|MoBio||Chromosome Abnormality||Chapter 8|
The cell contains three haploid sets of chromosomes (69,XXX or 69,XXY) caused by one of the following mechanisms:
The cell has only one copy of a specific chromosome. For example, individuals with Turner's syndrome have a single X chromosome and no Y.
The cell has an extra copy of a specific chromosome. Examples:
Both monosomy and trisomy arise from the same mechanism as explained in the following figure.
Chromosomal translocation is the interchange of parts between nonhomologous chromosomes. It is caused by breaks in more than one chromosome, followed by attachment of a chromosome fragment to a different chromosome. There are two main types: reciprocal translocation (Figure 8-E-2) and Robertsonian translocation.
Robertsonian translocation is caused by breaks at the centromeres of two nonhomologous acrocentric chromosomes (chromosomes with centromeres near their ends, e.g., chromosome 13, 14, 21, and 22). After the breaks, the long arms of two chromosomes join together to form a single chromosome. The short arms may join to form another chromosome, but it is usually lost within a few cell divisions. Therefore, the karyotype of a person with Robertsonian translocation usually exhibits only 45 chromosomes.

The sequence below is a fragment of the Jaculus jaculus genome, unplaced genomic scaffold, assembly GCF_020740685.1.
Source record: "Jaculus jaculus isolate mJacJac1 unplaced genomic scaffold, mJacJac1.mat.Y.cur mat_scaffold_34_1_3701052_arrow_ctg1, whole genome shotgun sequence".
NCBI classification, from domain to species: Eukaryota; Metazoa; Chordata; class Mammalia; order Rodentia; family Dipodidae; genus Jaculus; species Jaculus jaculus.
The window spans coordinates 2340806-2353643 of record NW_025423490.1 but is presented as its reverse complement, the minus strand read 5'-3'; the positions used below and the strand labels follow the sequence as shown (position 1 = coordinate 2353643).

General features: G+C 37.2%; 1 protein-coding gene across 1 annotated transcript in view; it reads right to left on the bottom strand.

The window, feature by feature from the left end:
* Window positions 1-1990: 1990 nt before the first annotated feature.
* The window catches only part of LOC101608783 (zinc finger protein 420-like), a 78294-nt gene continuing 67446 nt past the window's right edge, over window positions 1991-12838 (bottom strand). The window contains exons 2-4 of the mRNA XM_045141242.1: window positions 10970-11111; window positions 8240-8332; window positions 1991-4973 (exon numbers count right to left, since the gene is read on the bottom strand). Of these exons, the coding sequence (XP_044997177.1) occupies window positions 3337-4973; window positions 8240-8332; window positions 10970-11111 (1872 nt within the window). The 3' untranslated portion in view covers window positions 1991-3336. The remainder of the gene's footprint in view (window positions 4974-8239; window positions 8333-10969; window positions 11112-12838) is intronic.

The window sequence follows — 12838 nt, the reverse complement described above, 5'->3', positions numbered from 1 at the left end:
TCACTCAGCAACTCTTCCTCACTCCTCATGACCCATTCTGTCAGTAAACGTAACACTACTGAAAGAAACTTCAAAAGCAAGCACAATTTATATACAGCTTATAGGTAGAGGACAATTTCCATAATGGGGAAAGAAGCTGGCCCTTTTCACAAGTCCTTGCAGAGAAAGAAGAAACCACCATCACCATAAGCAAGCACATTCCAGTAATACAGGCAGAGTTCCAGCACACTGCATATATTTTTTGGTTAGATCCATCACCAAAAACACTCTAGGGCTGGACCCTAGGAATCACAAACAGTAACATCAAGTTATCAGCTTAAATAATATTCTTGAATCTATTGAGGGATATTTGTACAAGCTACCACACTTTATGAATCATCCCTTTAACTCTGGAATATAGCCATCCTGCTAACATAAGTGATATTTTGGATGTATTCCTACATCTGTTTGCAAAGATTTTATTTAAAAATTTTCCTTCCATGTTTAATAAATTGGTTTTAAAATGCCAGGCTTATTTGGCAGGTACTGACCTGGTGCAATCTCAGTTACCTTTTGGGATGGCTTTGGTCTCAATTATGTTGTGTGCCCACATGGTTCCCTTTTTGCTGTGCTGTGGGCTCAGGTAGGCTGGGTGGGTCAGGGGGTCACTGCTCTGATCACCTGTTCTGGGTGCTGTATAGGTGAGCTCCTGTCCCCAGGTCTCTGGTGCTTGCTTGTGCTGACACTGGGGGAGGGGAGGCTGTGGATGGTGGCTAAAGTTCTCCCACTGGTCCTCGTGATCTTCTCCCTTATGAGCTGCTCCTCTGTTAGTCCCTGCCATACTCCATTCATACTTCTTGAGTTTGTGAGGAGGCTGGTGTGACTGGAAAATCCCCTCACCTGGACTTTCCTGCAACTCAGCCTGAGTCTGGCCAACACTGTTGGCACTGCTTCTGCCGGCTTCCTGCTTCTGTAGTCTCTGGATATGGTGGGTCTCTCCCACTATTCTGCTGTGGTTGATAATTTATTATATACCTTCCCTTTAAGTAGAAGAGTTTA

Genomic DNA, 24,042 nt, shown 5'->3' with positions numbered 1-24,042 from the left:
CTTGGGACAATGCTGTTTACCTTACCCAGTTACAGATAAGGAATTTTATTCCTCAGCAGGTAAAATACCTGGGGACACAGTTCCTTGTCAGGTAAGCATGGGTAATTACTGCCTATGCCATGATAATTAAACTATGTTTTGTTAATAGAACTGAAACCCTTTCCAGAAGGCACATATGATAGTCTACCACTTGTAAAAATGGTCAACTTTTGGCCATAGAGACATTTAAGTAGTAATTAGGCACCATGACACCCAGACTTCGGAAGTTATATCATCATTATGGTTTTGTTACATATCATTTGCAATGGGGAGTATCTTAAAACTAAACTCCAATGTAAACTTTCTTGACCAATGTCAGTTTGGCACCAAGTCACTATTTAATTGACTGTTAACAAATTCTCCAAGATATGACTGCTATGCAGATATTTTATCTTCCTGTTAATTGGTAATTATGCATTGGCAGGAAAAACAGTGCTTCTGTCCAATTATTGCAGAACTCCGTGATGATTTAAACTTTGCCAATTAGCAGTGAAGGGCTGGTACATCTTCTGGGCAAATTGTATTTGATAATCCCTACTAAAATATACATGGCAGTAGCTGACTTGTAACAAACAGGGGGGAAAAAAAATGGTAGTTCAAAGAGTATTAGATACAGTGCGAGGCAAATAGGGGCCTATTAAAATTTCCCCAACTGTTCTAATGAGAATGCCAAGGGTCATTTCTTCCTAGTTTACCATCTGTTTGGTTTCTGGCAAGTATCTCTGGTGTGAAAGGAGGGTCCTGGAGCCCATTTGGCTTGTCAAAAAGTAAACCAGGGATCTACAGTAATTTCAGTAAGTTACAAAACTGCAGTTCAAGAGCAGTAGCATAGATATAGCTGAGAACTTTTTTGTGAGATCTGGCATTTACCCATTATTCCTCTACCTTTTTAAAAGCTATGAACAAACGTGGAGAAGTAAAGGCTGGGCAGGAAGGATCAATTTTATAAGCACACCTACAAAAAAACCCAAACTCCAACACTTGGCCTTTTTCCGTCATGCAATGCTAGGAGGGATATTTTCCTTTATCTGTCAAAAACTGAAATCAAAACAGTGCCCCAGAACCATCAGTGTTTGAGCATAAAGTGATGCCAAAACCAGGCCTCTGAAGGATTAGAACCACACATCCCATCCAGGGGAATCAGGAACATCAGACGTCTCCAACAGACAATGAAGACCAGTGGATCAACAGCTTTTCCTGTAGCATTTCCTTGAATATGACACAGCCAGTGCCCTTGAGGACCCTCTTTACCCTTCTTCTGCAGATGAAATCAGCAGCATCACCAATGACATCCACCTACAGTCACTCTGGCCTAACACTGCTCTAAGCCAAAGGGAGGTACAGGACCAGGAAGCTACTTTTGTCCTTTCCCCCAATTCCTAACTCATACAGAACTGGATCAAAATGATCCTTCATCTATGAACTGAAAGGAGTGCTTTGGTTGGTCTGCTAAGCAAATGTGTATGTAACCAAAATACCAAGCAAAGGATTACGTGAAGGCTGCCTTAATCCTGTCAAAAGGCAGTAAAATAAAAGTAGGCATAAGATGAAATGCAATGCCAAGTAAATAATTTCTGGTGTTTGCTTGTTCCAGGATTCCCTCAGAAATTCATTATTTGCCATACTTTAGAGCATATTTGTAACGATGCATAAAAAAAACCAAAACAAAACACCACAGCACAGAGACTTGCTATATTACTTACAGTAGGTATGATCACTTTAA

In addition to the trisomy 21 mentioned above, the Down's syndrome may also be caused by Robertsonian translocation, in which the long arm of chromosome 21 is attached to another chromosome, usually chromosome 14 or itself.
Inversion, Deletion and Ring Structure
Two breaks in a single chromosome can cause inversion, deletion or ring structure as shown in the following figure.